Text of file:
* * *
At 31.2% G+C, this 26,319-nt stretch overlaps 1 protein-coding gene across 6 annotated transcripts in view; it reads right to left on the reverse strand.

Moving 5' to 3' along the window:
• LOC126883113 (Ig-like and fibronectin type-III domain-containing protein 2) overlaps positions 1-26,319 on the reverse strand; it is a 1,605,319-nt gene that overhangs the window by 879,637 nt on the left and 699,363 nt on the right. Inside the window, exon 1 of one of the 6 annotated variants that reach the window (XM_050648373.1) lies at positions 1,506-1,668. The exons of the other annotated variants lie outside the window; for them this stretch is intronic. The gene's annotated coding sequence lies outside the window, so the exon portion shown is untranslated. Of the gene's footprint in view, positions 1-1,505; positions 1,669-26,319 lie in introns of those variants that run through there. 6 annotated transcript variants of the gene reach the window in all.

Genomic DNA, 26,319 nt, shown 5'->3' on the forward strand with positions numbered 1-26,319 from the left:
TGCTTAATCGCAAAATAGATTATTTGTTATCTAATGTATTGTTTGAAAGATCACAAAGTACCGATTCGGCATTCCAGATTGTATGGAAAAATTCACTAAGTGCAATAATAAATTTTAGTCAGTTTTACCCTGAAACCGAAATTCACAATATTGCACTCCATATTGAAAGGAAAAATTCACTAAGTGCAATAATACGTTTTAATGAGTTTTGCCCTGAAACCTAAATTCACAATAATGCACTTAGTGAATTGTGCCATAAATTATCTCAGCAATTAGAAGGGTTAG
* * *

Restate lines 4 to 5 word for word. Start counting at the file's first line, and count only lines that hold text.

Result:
Genomic DNA, 26,319 nt, shown 5'->3' on the forward strand with positions numbered 1-26,319 from the left:
TGCTTAATCGCAAAATAGATTATTTGTTATCTAATGTATTGTTTGAAAGATCACAAAGTACCGATTCGGCATTCCAGATTGTATGGAAAAATTCACTAAGTGCAATAATAAATTTTAGTCAGTTTTACCCTGAAACCGAAATTCACAATATTGCACTCCATATTGAAAGGAAAAATTCACTAAGTGCAATAATACGTTTTAATGAGTTTTGCCCTGAAACCTAAATTCACAATAATGCACTTAGTGAATTGTGCCATAAATTATCTCAGCAATTAGAAGGGTTAG